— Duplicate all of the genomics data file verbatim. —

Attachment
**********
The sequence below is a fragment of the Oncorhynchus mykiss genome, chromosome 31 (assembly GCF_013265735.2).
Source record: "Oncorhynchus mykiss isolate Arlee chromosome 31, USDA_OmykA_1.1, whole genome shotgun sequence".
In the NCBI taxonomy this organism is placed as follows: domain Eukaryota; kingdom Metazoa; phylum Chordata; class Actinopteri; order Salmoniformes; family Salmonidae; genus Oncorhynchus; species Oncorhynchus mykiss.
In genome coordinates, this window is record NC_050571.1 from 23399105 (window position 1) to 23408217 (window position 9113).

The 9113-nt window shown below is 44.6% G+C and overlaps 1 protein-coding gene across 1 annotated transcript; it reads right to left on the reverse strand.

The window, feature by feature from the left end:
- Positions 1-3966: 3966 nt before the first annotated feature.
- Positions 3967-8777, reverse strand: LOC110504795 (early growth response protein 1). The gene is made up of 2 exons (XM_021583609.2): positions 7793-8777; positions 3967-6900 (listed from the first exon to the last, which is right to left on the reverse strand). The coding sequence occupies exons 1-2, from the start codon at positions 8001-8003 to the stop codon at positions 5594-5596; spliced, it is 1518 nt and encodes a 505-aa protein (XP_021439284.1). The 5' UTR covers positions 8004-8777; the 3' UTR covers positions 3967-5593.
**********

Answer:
The sequence below is a fragment of the Oncorhynchus mykiss genome, chromosome 31 (assembly GCF_013265735.2).
Source record: "Oncorhynchus mykiss isolate Arlee chromosome 31, USDA_OmykA_1.1, whole genome shotgun sequence".
In the NCBI taxonomy this organism is placed as follows: domain Eukaryota; kingdom Metazoa; phylum Chordata; class Actinopteri; order Salmoniformes; family Salmonidae; genus Oncorhynchus; species Oncorhynchus mykiss.
In genome coordinates, this window is record NC_050571.1 from 23399105 (window position 1) to 23408217 (window position 9113).

The 9113-nt window shown below is 44.6% G+C and overlaps 1 protein-coding gene across 1 annotated transcript; it reads right to left on the reverse strand.

The window, feature by feature from the left end:
- Positions 1-3966: 3966 nt before the first annotated feature.
- Positions 3967-8777, reverse strand: LOC110504795 (early growth response protein 1). The gene is made up of 2 exons (XM_021583609.2): positions 7793-8777; positions 3967-6900 (listed from the first exon to the last, which is right to left on the reverse strand). The coding sequence occupies exons 1-2, from the start codon at positions 8001-8003 to the stop codon at positions 5594-5596; spliced, it is 1518 nt and encodes a 505-aa protein (XP_021439284.1). The 5' UTR covers positions 8004-8777; the 3' UTR covers positions 3967-5593.